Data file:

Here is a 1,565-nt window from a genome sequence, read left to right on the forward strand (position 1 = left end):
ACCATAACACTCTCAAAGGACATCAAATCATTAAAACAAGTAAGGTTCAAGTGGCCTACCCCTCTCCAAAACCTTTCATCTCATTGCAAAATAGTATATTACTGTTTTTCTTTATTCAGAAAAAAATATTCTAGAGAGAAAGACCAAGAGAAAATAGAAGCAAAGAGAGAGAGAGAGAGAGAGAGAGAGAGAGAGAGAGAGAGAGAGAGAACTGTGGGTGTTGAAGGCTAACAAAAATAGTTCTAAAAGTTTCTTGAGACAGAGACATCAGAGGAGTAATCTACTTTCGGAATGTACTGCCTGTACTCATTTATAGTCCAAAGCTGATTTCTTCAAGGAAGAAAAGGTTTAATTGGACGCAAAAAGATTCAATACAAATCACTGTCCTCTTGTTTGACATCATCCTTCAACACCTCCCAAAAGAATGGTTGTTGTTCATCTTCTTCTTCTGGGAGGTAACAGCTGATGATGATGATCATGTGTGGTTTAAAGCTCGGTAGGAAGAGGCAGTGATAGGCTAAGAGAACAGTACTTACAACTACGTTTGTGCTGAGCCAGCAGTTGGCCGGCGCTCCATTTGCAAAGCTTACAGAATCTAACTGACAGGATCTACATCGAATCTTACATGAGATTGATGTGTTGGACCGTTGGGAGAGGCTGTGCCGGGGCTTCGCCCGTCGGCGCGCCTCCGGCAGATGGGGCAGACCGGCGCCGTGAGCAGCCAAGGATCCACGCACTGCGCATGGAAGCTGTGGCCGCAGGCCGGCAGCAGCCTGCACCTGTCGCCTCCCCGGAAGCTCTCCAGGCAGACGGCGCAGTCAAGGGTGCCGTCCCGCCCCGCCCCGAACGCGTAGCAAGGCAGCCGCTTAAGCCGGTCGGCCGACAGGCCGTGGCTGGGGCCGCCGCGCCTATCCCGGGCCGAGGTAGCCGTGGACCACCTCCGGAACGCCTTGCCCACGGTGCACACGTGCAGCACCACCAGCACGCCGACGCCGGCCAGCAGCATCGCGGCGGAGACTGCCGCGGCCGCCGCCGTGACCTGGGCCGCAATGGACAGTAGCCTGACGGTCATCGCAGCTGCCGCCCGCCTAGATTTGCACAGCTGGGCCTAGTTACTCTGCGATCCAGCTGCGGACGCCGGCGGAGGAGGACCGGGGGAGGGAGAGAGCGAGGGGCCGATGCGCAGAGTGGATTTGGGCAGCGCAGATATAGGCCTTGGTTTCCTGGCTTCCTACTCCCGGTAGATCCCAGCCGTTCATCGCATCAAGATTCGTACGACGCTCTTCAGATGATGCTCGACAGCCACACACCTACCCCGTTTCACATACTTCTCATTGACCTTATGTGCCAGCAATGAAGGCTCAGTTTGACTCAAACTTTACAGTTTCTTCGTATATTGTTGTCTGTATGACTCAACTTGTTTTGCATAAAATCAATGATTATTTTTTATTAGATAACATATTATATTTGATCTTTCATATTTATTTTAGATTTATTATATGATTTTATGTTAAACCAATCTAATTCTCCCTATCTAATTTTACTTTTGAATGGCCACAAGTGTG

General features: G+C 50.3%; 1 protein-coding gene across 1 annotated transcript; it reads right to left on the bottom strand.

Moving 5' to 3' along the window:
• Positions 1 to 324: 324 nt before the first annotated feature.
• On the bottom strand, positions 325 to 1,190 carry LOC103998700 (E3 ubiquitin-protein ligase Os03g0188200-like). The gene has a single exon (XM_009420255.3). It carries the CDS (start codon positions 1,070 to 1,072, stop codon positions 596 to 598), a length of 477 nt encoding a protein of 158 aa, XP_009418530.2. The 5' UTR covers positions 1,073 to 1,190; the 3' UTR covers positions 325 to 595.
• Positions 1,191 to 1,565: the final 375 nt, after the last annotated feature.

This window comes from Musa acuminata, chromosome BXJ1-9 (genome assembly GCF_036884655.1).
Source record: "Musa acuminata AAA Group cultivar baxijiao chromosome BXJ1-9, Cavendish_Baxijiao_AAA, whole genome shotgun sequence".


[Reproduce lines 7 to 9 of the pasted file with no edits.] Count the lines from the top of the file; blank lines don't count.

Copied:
• Positions 1,191 to 1,565: the final 375 nt, after the last annotated feature.

This window comes from Musa acuminata, chromosome BXJ1-9 (genome assembly GCF_036884655.1).
Source record: "Musa acuminata AAA Group cultivar baxijiao chromosome BXJ1-9, Cavendish_Baxijiao_AAA, whole genome shotgun sequence".